You know the feeling: daydreaming of traveling to some exotic destination, only to realize that political instability, crime, and civil unrest have landed your dream destination on the naughty list. Travel warnings and restrictions are a traveler's worst nightmare, and a sobering reminder that the world is a complicated place, but you can take solace in knowing that a once-dangerous area can make a comeback. In fact, these five places have not only bounced back from their grim pasts, but also become some of the world's most exciting spots to visit.
Medellin used to make headlines more for its connection to one of the world's most infamous drug cartels than for its beautiful climate and thriving cultural scene. Today, the "City of Eternal Spring" delights visitors with stunning views, friendly locals, bustling parks and museums, and dance-till-your-feet-fall-off nightlife.
A cloud of war and political turmoil kept many tourists at bay for decades, but with democracy and stability, Serbia has finally begun to shine. From the modern urban hub of Belgrade in the north to the historic villages and alpine backdrop of the south, this country is poised to become one of the next great European destinations.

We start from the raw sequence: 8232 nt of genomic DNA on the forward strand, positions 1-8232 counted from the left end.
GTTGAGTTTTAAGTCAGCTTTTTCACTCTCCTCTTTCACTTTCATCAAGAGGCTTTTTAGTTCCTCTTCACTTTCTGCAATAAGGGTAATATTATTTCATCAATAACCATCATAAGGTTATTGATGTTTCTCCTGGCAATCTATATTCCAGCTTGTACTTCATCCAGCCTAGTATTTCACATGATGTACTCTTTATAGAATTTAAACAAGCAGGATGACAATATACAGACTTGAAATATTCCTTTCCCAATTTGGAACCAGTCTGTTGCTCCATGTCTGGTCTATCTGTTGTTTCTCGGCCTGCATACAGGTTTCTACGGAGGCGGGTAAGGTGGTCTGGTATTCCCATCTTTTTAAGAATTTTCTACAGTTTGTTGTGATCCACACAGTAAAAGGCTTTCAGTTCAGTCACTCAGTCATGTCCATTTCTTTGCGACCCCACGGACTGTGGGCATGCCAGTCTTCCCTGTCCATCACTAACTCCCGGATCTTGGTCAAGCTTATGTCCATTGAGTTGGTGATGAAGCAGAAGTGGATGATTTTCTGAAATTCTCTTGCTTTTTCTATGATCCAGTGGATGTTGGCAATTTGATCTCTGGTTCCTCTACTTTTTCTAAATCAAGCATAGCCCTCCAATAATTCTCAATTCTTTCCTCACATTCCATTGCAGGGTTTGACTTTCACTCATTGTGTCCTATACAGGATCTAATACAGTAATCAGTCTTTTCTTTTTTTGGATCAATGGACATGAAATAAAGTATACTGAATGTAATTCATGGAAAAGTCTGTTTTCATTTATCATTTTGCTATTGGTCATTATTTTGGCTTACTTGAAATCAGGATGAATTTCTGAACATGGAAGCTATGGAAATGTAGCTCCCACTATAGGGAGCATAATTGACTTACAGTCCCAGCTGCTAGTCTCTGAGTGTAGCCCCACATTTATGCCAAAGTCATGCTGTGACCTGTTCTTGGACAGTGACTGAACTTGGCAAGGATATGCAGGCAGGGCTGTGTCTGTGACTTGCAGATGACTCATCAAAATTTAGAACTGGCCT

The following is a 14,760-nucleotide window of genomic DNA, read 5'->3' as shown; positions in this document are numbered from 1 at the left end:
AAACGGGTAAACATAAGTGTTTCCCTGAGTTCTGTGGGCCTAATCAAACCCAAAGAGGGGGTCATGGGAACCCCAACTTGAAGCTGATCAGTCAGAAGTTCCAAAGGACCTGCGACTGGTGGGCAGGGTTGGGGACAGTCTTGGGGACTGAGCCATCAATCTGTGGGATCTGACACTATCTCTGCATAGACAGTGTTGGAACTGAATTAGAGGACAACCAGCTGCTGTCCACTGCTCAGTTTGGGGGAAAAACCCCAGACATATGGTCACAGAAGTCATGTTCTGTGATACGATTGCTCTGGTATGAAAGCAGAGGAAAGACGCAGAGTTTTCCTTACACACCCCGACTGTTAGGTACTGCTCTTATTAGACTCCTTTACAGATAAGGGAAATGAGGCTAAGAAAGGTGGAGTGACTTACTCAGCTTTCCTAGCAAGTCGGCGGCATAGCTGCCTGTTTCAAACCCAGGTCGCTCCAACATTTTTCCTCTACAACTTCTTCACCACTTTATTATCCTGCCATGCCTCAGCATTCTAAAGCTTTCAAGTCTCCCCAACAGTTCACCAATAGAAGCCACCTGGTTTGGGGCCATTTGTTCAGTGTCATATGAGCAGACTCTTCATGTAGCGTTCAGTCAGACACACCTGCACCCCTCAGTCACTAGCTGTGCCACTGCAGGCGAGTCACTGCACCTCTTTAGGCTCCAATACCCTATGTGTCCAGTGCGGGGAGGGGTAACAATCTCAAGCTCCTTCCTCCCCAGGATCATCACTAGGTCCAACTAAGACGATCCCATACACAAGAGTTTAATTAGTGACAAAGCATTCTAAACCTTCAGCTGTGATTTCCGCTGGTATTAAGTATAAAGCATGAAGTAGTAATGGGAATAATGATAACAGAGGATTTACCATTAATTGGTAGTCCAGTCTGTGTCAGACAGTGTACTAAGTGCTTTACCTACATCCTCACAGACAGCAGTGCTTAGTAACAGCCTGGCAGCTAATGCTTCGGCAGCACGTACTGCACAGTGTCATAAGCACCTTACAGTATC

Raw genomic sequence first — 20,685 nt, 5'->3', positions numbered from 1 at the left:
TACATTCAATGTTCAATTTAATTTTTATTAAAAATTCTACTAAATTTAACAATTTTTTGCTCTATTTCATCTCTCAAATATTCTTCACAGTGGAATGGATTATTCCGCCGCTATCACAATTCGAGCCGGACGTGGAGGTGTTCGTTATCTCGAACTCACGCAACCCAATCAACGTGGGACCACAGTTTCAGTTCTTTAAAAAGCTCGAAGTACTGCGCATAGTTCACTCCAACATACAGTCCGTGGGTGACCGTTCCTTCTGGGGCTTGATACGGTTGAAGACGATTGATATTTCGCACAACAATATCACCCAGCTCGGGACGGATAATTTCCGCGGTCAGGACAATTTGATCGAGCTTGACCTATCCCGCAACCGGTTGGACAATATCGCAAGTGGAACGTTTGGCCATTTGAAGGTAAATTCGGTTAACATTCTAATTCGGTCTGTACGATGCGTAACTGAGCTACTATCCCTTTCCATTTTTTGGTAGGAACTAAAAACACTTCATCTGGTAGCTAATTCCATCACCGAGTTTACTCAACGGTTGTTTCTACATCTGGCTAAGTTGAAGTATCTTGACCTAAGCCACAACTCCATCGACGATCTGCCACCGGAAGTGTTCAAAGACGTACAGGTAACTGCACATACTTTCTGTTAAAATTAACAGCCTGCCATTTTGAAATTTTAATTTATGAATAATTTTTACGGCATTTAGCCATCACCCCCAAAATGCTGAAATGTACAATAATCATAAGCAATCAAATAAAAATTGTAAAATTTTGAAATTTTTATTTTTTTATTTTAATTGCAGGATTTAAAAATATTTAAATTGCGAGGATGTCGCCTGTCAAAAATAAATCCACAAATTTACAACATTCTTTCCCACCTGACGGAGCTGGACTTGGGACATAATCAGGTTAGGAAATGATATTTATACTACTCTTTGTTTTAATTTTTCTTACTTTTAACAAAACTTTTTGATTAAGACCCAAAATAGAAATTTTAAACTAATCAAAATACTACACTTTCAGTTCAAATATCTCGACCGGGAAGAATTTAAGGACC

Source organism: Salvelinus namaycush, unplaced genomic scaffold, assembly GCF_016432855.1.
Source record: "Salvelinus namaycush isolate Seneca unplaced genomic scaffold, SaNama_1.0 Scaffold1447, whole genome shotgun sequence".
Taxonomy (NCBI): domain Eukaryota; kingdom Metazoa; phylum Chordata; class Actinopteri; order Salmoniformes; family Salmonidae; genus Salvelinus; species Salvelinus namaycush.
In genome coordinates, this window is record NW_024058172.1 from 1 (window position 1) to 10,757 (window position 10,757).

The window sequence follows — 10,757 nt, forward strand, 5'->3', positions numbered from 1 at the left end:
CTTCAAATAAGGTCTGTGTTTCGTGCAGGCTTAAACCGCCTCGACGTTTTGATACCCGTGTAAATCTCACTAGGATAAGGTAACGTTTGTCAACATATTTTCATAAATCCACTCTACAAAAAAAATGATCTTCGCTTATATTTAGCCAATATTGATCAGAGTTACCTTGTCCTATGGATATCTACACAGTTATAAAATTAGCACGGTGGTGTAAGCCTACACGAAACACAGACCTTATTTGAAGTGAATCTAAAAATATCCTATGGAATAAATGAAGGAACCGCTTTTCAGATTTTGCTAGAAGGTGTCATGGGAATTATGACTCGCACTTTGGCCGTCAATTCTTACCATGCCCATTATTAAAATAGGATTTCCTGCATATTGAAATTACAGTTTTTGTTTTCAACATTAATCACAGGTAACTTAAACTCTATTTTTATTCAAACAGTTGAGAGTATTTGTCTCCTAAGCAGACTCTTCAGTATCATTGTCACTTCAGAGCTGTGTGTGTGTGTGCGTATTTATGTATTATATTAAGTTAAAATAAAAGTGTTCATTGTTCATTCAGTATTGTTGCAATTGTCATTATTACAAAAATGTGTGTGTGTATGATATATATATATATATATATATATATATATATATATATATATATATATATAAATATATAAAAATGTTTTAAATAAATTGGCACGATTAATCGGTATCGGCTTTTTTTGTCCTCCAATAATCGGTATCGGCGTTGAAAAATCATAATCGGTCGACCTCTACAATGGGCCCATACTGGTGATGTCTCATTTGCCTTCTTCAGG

One of Peru's most devastating civil conflicts had its roots in Ayacucho, a city high up in the mountains. For decades the area wasn't safe for locals, much less for visitors, but the city has spent the better part of this millennium recovering from its violent scars. Now, tourists will find a tranquil Andean city with beautiful colonial architecture, highly skilled textile and handicraft producers, and the county's -- and perhaps one of the world's -- best Holy Week festivals, all with an authenticity that its isolated location has helped to preserve.
The people of Cambodia have suffered through not one but many devastating conflicts throughout their history, but despite centuries of hardships, they continue to spring back to life with verve. In addition to the fabled temples of Angkor, the country is also home to a tropical coastline, a swiftly developing eco-friendly adventurer's paradise in the mountains, and a capital city in the midst of a culinary and cultural renaissance.
The 1980s were not a great decade for this Central American nation. With a corrupt military regime, a U.S. invasion, and urban displacement on its plate, little energy went into developing a tourism market. Today, a relatively transparent democracy is in place and Panama's economy has become one of the most competitive in Latin America, a fact that is evidenced in the rate at which Panama City is practically sprouting high rise apartments, skyscraper office buildings, and luxury shopping centers. Now visitors pour in to relax on white-sand beaches, explore the country's spectacular biodiversity, and dive wallet-first into the world-class entertainment scene in the cosmopolitan capital.
Wondering how accessible some of the destinations on your bucket list are? Check your government's travel warnings and then get tips from fellow adventurers (about safety in certain locations or about anything else travel-related) by asking a question on Trip.com.